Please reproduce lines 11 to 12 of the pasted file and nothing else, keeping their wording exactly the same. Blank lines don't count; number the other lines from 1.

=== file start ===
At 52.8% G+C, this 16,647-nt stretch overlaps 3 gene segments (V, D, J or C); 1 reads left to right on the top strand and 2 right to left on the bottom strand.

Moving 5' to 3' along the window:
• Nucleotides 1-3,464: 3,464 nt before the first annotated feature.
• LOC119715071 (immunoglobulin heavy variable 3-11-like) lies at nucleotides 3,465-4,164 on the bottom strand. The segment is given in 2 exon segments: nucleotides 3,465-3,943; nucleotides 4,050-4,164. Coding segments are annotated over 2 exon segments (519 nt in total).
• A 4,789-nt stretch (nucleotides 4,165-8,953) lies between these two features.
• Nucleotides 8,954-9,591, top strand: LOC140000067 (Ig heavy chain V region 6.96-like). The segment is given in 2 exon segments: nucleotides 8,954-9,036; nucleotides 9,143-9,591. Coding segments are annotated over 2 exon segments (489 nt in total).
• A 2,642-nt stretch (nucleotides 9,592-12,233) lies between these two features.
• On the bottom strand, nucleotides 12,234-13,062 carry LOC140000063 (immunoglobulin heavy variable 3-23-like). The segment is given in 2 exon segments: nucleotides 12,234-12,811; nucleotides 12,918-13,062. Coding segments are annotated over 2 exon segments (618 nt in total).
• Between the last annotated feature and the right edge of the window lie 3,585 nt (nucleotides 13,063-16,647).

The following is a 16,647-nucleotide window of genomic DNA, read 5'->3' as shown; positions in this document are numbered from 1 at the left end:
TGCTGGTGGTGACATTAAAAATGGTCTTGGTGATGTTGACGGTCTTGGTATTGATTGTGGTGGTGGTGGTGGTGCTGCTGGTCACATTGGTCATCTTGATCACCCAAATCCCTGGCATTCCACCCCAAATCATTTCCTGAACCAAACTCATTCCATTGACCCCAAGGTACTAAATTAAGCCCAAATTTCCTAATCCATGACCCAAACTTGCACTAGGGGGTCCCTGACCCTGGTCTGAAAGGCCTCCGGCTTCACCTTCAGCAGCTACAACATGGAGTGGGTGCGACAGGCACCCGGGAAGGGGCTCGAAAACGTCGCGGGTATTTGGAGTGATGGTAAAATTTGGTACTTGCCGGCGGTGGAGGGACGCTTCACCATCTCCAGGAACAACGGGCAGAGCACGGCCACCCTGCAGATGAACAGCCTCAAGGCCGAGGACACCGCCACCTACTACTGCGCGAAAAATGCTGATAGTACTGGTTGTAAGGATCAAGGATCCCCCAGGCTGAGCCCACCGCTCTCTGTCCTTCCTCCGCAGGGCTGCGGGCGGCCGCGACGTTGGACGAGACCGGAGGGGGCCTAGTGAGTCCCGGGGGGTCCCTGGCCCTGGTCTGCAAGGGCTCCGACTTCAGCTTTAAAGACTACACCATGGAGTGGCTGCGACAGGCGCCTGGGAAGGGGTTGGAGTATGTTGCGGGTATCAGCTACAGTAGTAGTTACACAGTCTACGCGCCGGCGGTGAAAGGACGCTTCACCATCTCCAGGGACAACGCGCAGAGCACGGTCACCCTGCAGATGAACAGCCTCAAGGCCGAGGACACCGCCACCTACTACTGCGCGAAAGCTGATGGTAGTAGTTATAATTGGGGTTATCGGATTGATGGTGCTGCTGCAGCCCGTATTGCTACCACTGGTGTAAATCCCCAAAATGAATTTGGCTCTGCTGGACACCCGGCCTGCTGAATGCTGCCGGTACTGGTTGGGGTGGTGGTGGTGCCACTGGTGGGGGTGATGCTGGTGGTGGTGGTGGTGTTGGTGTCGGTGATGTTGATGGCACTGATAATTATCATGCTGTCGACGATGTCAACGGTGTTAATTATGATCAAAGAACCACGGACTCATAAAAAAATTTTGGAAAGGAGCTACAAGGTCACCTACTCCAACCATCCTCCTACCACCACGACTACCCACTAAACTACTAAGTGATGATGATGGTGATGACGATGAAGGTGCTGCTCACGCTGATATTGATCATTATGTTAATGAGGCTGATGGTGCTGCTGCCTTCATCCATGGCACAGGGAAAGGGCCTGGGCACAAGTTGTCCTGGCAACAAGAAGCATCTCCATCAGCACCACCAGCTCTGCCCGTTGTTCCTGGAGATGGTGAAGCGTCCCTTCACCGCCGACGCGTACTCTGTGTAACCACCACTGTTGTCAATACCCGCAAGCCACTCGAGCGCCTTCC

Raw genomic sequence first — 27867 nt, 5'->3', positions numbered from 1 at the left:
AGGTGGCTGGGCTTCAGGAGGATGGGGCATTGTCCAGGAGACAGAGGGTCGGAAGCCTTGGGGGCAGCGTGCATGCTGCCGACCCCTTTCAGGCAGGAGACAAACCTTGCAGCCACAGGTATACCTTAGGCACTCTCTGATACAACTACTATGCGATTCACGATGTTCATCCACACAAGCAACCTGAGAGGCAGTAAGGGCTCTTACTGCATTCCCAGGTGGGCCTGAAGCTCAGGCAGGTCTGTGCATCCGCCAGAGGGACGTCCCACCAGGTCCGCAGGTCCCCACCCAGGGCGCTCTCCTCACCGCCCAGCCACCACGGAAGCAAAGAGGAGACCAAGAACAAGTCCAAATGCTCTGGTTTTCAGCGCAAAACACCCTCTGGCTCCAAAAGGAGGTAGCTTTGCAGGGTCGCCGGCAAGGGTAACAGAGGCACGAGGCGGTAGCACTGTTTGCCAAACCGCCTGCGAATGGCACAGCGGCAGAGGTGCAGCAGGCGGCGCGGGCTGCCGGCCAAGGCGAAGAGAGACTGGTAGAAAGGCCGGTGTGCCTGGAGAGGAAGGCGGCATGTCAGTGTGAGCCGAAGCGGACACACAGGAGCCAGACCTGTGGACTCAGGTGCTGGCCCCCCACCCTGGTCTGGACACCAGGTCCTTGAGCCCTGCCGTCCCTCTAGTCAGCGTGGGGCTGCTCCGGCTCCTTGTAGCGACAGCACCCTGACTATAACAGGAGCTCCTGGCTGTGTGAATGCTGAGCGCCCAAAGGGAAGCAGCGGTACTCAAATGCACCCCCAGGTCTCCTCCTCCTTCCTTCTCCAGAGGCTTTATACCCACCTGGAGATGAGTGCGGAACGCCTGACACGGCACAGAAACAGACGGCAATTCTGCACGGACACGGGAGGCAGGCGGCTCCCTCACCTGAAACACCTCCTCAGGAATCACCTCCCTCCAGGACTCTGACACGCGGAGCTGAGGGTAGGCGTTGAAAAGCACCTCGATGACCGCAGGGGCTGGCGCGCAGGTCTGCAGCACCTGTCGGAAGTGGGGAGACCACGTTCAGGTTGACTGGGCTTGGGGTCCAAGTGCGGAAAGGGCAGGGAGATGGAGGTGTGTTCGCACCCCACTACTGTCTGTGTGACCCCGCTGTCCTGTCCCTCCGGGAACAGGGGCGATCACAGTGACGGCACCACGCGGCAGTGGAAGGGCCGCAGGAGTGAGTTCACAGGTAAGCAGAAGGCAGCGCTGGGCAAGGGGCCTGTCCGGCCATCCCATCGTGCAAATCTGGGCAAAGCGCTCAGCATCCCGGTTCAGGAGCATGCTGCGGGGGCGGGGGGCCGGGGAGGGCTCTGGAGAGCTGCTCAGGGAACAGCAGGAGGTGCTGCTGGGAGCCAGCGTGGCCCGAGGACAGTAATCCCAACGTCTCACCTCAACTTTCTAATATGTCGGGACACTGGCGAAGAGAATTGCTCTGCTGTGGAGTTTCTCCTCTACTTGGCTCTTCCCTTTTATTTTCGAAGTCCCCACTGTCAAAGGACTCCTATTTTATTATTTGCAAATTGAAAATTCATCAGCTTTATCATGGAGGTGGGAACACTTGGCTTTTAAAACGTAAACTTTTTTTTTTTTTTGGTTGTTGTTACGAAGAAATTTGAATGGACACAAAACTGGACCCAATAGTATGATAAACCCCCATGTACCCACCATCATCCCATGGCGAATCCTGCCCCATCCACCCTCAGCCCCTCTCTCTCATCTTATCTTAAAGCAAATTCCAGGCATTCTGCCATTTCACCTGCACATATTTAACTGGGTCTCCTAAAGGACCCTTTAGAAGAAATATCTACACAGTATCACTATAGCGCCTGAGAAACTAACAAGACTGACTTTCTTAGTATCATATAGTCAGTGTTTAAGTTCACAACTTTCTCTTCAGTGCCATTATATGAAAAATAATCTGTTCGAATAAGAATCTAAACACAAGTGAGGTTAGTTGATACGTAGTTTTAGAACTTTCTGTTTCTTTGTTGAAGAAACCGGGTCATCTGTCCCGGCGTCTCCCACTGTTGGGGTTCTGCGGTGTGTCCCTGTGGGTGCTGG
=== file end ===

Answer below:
TGCTGGTGGTGACATTAAAAATGGTCTTGGTGATGTTGACGGTCTTGGTATTGATTGTGGTGGTGGTGGTGGTGCTGCTGGTCACATTGGTCATCTTGATCACCCAAATCCCTGGCATTCCACCCCAAATCATTTCCTGAACCAAACTCATTCCATTGACCCCAAGGTACTAAATTAAGCCCAAATTTCCTAATCCATGACCCAAACTTGCACTAGGGGGTCCCTGACCCTGGTCTGAAAGGCCTCCGGCTTCACCTTCAGCAGCTACAACATGGAGTGGGTGCGACAGGCACCCGGGAAGGGGCTCGAAAACGTCGCGGGTATTTGGAGTGATGGTAAAATTTGGTACTTGCCGGCGGTGGAGGGACGCTTCACCATCTCCAGGAACAACGGGCAGAGCACGGCCACCCTGCAGATGAACAGCCTCAAGGCCGAGGACACCGCCACCTACTACTGCGCGAAAAATGCTGATAGTACTGGTTGTAAGGATCAAGGATCCCCCAGGCTGAGCCCACCGCTCTCTGTCCTTCCTCCGCAGGGCTGCGGGCGGCCGCGACGTTGGACGAGACCGGAGGGGGCCTAGTGAGTCCCGGGGGGTCCCTGGCCCTGGTCTGCAAGGGCTCCGACTTCAGCTTTAAAGACTACACCATGGAGTGGCTGCGACAGGCGCCTGGGAAGGGGTTGGAGTATGTTGCGGGTATCAGCTACAGTAGTAGTTACACAGTCTACGCGCCGGCGGTGAAAGGACGCTTCACCATCTCCAGGGACAACGCGCAGAGCACGGTCACCCTGCAGATGAACAGCCTCAAGGCCGAGGACACCGCCACCTACTACTGCGCGAAAGCTGATGGTAGTAGTTATAATTGGGGTTATCGGATTGATGGTGCTGCTGCAGCCCGTATTGCTACCACTGGTGTAAATCCCCAAAATGAATTTGGCTCTGCTGGACACCCGGCCTGCTGAATGCTGCCGGTACTGGTTGGGGTGGTGGTGGTGCCACTGGTGGGGGTGATGCTGGTGGTGGTGGTGGTGTTGGTGTCGGTGATGTTGATGGCACTGATAATTATCATGCTGTCGACGATGTCAACGGTGTTAATTATGATCAAAGAACCACGGACTCATAAAAAAATTTTGGAAAGGAGCTACAAGGTCACCTACTCCAACCATCCTCCTACCACCACGACTACCCACTAAACTACTAAGTGATGATGATGGTGATGACGATGAAGGTGCTGCTCACGCTGATATTGATCATTATGTTAATGAGGCTGATGGTGCTGCTGCCTTCATCCATGGCACAGGGAAAGGGCCTGGGCACAAGTTGTCCTGGCAACAAGAAGCATCTCCATCAGCACCACCAGCTCTGCCCGTTGTTCCTGGAGATGGTGAAGCGTCCCTTCACCGCCGACGCGTACTCTGTGTAACCACCACTGTTGTCAATACCCGCAAGCCACTCGAGCGCCTTCC

Raw genomic sequence first — 27867 nt, 5'->3', positions numbered from 1 at the left: